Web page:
The correct breastfeeding latch is important to establish from the first day. A free download on the 8 Criteria of a proper latch is at the bottom of this web page.
Download of the Latch Brochure At the Bottom of this Page
Getting Started with the Correct Breastfeeding LatchGetting the baby started with a good latch is crucial. It ensures that the baby is able to extract the milk from the breast, ensuring adequate nutrition and growth. It also prevents the common problems of engorgement and sore nipples.
If any of these problems do occur, correcting the latch is essential to solve the problem and reverse the unwanted side effects. The best latch occurs when an infant self-attaches skin to skin with the mother in the first few hours of life. Here, the infant is not manipulated by procedures that must be accomplished within set time frames, but is left on the mother’s abdomen and crawls to the breast when he or she is ready to eat. The infant’s head bobs as she finds the perfect placement, and her mouth opens to its widest. Once the infant achieves a successful latch, she relaxes the rest of her body and enjoys the new sensation of suckling.
While self-attachment in the first hour might be the ideal, most infants born in hospitals do not have that experience, and instead need to overcome breastfeeding obstacles they have encountered prior to being latched on. The article on delayed attachment describes how an infant who did not have the opportunity to self-attach in the first few hours can still do so in the first weeks of life.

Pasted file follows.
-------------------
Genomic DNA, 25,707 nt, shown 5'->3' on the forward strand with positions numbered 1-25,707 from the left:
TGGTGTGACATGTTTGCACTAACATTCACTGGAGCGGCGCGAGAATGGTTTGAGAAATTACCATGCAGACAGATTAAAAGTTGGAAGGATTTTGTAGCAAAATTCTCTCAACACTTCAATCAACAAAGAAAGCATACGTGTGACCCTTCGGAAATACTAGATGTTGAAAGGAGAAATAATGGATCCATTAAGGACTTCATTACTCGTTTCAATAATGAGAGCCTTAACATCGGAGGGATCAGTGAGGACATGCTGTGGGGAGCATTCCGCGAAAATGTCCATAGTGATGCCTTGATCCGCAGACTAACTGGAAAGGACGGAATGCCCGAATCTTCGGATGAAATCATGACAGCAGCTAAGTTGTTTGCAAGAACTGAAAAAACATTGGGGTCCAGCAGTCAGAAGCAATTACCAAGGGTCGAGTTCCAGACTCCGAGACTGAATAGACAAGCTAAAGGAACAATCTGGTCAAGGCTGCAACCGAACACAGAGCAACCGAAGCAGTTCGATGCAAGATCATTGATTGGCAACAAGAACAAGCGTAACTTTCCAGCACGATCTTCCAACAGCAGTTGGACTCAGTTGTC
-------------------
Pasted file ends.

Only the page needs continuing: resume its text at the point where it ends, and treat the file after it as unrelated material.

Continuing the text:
It is valuable to realize that latching on is not difficult. In fact, any baby can do it. What is difficult is overcoming a poor or insufficient latch.
Latch TrainingIf the baby has not self-attached, or has had other items in his or her mouth before the breast, the breastfeeding latch may not be optimal. In many cases, the baby is able to latch on sufficiently to obtain milk, but the latch causes soreness and pain to the mother.
More serious problems occur if the baby is unable to remove the milk. The baby can be trained to latch correctly using the following technique:
8 Criteria of the Correct Breastfeeding LatchHow do you know if a baby has latched-on to the breast correctly? Here are eight criteria to watch for:
Breastfeeding Latch RemindersRetraining a sub-optimal latch of a newborn may prevent problems that cause frustration and early weaning.
A two or three day old colostrum-drinking baby is more patient with this procedure than a two week old milk-hungry infant. Therefore, you want to correct problems with the breastfeeding latch early.
Even if you missed the opportunity to self attach in the first hour after birth, it is possible to recreate that scenario when alone with your infant, skin to skin, in the first few weeks.
See more information on mother's hand position while latching-on for offering the breast to the baby.
Older BabiesIf your baby is more than a few days old and not latching properly, you may need to retrain baby for the proper latch. Read our four tips for retraining.
Download our Brochure on Correct Breastfeeding Latch
Our brochure Correct Breastfeeding Latch lists 8 criteria of the correct latch and instructions to ensure a proper latch. Print the brochure and keep it with you in your labor bag. You just may need it!
Another window will open to allow you to print the brochure.
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Enhancing Birth Breastfeeding and Bonding
By Karen Newell Copyright 2011 - 2012 Better Childbirth Outcomes - All Rights Reserved
Camp Hill, Pennsylvania, USA